couchdb-user mailing list archives

Site index · List index
Message view « Date » · « Thread »
Top « Date » · « Thread »
From "Paul Davis" <>
Subject Re: partial/diff updates?
Date Fri, 28 Nov 2008 06:32:16 GMT
On Fri, Nov 28, 2008 at 12:13 AM, Antony Blakey <> wrote:
> On 28/11/2008, at 4:08 PM, Paul Davis wrote:
>> Any JSON diff format is going to require the JSON RFC's 'SHOULD' to
>> either be changed to a 'MAY' or 'MUST'. The ambiguity in 'SHOULD' is
>> going to cause problems.
> That "SHOULD" is dominated by the preceding statement that "A JSON text is a
> serialized object or array", so it is effectively a "MUST" because the spec
> doesn't allow for any other possibility. IMO the JSON spec is not ambiguous
> in respect of this issue.

I fail to see how "A JSON text is a serialized object or array" in any
way dictates that object member names must be unique. Obviously to see
such an interpretation we have to ignore 99% of the current JSON
implementations that assume JSON object member names are unique, but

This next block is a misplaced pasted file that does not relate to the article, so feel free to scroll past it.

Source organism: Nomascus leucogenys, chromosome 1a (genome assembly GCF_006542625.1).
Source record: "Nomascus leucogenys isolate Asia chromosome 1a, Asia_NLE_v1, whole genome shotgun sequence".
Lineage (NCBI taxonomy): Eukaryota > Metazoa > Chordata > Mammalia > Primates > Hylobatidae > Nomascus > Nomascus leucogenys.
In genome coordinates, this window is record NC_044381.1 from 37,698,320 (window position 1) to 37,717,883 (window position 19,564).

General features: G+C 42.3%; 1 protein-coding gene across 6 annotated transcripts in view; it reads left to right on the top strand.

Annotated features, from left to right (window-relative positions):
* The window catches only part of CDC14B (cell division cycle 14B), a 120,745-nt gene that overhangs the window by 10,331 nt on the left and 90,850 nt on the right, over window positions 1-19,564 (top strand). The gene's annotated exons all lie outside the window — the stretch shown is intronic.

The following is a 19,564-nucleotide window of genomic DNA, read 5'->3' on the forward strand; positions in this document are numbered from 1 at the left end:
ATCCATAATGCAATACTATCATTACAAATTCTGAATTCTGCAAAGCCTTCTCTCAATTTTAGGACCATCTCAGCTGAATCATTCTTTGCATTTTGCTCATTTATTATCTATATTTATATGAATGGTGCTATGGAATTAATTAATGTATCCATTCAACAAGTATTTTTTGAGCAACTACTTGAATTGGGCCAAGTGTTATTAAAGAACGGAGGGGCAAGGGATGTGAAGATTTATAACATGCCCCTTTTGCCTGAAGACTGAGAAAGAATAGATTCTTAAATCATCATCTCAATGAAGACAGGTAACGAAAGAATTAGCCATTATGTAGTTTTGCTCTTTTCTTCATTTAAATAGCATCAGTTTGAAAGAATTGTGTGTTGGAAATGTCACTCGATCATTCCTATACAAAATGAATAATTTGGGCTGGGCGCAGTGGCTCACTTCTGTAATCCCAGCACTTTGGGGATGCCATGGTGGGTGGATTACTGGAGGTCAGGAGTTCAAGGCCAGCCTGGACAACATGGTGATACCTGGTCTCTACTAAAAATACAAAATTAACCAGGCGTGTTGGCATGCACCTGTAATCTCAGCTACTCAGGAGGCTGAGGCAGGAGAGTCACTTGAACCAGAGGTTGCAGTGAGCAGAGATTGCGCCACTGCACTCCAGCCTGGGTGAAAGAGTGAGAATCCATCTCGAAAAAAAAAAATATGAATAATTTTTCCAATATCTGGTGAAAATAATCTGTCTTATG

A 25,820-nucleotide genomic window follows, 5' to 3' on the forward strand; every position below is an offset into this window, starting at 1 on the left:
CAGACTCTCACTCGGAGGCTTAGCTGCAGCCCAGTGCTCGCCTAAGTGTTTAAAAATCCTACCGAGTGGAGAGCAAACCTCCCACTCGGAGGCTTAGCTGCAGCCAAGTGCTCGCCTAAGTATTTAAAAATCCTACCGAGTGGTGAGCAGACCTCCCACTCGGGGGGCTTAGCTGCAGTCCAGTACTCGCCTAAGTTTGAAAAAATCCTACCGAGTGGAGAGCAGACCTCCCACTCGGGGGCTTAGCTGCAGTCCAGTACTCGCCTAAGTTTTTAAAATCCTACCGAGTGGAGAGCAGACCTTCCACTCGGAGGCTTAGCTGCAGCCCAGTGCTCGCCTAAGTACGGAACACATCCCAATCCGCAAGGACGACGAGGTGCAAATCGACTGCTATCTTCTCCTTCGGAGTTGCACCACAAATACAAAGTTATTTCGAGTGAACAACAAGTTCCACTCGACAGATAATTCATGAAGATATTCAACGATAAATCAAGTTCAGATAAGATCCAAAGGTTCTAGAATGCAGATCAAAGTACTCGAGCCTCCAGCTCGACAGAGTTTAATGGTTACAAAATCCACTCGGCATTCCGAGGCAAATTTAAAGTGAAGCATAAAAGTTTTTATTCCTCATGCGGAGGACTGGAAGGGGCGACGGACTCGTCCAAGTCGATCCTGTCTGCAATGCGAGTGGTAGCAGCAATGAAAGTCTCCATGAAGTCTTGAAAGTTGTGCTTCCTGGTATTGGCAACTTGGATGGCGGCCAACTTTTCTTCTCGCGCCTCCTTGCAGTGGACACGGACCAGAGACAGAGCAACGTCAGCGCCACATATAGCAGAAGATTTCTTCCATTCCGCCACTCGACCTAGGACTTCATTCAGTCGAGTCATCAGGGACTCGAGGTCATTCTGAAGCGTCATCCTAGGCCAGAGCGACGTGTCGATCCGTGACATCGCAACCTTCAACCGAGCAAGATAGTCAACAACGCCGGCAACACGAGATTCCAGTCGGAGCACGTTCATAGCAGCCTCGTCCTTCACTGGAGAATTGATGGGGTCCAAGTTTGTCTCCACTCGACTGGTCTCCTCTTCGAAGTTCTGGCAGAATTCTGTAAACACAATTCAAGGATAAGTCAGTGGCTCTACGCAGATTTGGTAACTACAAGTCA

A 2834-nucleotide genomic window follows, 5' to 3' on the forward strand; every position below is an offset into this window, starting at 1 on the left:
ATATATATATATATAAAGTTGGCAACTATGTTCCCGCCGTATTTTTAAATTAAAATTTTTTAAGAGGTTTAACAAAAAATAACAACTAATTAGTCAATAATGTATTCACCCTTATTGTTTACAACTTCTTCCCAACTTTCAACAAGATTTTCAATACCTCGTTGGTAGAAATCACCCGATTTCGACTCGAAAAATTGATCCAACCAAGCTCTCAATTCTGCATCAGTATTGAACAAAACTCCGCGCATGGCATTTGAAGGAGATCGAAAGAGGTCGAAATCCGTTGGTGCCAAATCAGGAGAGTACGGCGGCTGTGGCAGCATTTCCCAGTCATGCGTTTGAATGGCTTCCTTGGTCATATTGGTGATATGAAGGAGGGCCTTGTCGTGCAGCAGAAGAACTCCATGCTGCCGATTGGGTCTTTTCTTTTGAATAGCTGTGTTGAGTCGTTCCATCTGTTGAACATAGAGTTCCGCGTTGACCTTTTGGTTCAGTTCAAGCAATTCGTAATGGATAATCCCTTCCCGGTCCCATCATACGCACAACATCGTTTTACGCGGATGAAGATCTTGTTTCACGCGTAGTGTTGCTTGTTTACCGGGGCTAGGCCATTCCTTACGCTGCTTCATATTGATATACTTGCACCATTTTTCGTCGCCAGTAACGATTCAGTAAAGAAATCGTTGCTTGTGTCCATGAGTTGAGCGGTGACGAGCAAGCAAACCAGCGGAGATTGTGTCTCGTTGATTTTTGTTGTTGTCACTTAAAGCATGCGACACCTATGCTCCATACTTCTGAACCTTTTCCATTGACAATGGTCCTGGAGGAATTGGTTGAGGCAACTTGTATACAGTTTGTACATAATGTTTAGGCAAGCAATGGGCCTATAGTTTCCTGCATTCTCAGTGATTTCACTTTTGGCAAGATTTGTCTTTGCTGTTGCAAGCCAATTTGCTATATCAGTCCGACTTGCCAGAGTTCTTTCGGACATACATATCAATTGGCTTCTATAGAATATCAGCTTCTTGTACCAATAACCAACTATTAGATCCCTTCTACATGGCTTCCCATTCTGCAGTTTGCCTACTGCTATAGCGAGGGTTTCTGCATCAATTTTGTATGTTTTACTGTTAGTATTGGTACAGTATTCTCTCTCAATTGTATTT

still, a strict reading of the spec allows non unique member names.
And as I said, the current JSON dserializer that couchdb uses allows
for non-unique member names (but only ever operates on the first).

>> Or we could use a array[-1] syntax like some languages.
> For sure. My point is that a JSON-community driven diff might presume that
> Javascript expressions (as in JSONPath) are OK, and hence assume you would
> use "@.length - 1". The context of the JSON community is not necessarily
> Couch's context.

Here we're totally in agreement. We should yell and scream at the JSON
community for being shortsighted int their ideas of requiring a full
JavaScript engine to evaluate their RFC's. That's not to say we don't
want them on our side though. Perhaps it should be more of a subtle
coup d'├ętat in how we approach making a diff spec.

> Antony Blakey
> -------------
> CTO, Linkuistics Pty Ltd
> Ph: 0438 840 787
> There is nothing more difficult to plan, more doubtful of success, nor more
> dangerous to manage than the creation of a new order of things... Whenever
> his enemies have the ability to attack the innovator, they do so with the
> passion of partisans, while the others defend him sluggishly, So that the
> innovator and his party alike are vulnerable.
>  -- Niccolo Machiavelli, 1513, The Prince.

View raw message